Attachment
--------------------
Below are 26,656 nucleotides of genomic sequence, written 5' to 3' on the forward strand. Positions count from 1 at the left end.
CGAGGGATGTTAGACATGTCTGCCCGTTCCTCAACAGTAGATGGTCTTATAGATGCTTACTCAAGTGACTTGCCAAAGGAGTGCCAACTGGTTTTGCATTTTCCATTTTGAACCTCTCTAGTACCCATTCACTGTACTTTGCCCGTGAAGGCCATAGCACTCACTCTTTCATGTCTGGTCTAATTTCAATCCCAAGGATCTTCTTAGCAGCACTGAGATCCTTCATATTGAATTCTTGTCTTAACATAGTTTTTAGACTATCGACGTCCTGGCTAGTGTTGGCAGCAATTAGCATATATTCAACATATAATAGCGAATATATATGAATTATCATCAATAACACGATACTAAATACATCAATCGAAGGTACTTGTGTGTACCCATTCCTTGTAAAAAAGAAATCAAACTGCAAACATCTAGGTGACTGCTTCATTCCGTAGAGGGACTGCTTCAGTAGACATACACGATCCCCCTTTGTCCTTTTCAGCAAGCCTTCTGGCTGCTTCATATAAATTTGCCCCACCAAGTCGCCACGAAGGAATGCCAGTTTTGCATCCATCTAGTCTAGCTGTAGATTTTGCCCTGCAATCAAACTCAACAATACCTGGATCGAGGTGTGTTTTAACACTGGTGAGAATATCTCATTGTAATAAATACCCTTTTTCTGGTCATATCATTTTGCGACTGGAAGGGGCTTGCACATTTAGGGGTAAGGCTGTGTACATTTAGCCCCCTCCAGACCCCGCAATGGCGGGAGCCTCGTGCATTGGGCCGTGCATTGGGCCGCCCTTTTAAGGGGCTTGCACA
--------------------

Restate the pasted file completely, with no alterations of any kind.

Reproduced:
Below are 26,656 nucleotides of genomic sequence, written 5' to 3' on the forward strand. Positions count from 1 at the left end.
CGAGGGATGTTAGACATGTCTGCCCGTTCCTCAACAGTAGATGGTCTTATAGATGCTTACTCAAGTGACTTGCCAAAGGAGTGCCAACTGGTTTTGCATTTTCCATTTTGAACCTCTCTAGTACCCATTCACTGTACTTTGCCCGTGAAGGCCATAGCACTCACTCTTTCATGTCTGGTCTAATTTCAATCCCAAGGATCTTCTTAGCAGCACTGAGATCCTTCATATTGAATTCTTGTCTTAACATAGTTTTTAGACTATCGACGTCCTGGCTAGTGTTGGCAGCAATTAGCATATATTCAACATATAATAGCGAATATATATGAATTATCATCAATAACACGATACTAAATACATCAATCGAAGGTACTTGTGTGTACCCATTCCTTGTAAAAAAGAAATCAAACTGCAAACATCTAGGTGACTGCTTCATTCCGTAGAGGGACTGCTTCAGTAGACATACACGATCCCCCTTTGTCCTTTTCAGCAAGCCTTCTGGCTGCTTCATATAAATTTGCCCCACCAAGTCGCCACGAAGGAATGCCAGTTTTGCATCCATCTAGTCTAGCTGTAGATTTTGCCCTGCAATCAAACTCAACAATACCTGGATCGAGGTGTGTTTTAACACTGGTGAGAATATCTCATTGTAATAAATACCCTTTTTCTGGTCATATCATTTTGCGACTGGAAGGGGCTTGCACATTTAGGGGTAAGGCTGTGTACATTTAGCCCCCTCCAGACCCCGCAATGGCGGGAGCCTCGTGCATTGGGCCGTGCATTGGGCCGCCCTTTTAAGGGGCTTGCACA